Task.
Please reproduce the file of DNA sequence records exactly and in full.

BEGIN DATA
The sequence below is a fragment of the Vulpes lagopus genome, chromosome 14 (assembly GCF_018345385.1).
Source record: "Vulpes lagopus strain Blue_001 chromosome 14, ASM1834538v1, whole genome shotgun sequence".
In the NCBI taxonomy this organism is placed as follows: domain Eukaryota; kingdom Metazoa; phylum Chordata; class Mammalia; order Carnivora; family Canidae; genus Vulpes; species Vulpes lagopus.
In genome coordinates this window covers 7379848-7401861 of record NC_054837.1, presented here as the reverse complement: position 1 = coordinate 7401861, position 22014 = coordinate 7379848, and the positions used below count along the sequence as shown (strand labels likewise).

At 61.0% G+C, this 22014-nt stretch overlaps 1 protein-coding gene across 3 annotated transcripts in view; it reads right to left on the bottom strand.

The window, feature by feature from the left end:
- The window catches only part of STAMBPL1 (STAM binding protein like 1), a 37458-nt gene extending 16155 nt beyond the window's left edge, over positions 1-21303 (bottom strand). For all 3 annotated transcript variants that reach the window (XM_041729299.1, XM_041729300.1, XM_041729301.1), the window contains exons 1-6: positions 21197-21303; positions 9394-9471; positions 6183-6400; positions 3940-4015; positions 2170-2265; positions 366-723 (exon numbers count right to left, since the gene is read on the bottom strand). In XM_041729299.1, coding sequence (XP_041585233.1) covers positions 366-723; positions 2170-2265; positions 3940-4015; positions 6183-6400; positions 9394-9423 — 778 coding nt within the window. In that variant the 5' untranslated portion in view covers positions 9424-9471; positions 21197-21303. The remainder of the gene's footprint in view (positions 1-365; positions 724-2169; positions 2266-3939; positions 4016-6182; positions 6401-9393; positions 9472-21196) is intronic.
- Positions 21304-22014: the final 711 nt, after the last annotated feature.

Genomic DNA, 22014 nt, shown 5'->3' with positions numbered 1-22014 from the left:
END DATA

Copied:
The sequence below is a fragment of the Vulpes lagopus genome, chromosome 14 (assembly GCF_018345385.1).
Source record: "Vulpes lagopus strain Blue_001 chromosome 14, ASM1834538v1, whole genome shotgun sequence".
In the NCBI taxonomy this organism is placed as follows: domain Eukaryota; kingdom Metazoa; phylum Chordata; class Mammalia; order Carnivora; family Canidae; genus Vulpes; species Vulpes lagopus.
In genome coordinates this window covers 7379848-7401861 of record NC_054837.1, presented here as the reverse complement: position 1 = coordinate 7401861, position 22014 = coordinate 7379848, and the positions used below count along the sequence as shown (strand labels likewise).

At 61.0% G+C, this 22014-nt stretch overlaps 1 protein-coding gene across 3 annotated transcripts in view; it reads right to left on the bottom strand.

The window, feature by feature from the left end:
- The window catches only part of STAMBPL1 (STAM binding protein like 1), a 37458-nt gene extending 16155 nt beyond the window's left edge, over positions 1-21303 (bottom strand). For all 3 annotated transcript variants that reach the window (XM_041729299.1, XM_041729300.1, XM_041729301.1), the window contains exons 1-6: positions 21197-21303; positions 9394-9471; positions 6183-6400; positions 3940-4015; positions 2170-2265; positions 366-723 (exon numbers count right to left, since the gene is read on the bottom strand). In XM_041729299.1, coding sequence (XP_041585233.1) covers positions 366-723; positions 2170-2265; positions 3940-4015; positions 6183-6400; positions 9394-9423 — 778 coding nt within the window. In that variant the 5' untranslated portion in view covers positions 9424-9471; positions 21197-21303. The remainder of the gene's footprint in view (positions 1-365; positions 724-2169; positions 2266-3939; positions 4016-6182; positions 6401-9393; positions 9472-21196) is intronic.
- Positions 21304-22014: the final 711 nt, after the last annotated feature.

Genomic DNA, 22014 nt, shown 5'->3' with positions numbered 1-22014 from the left: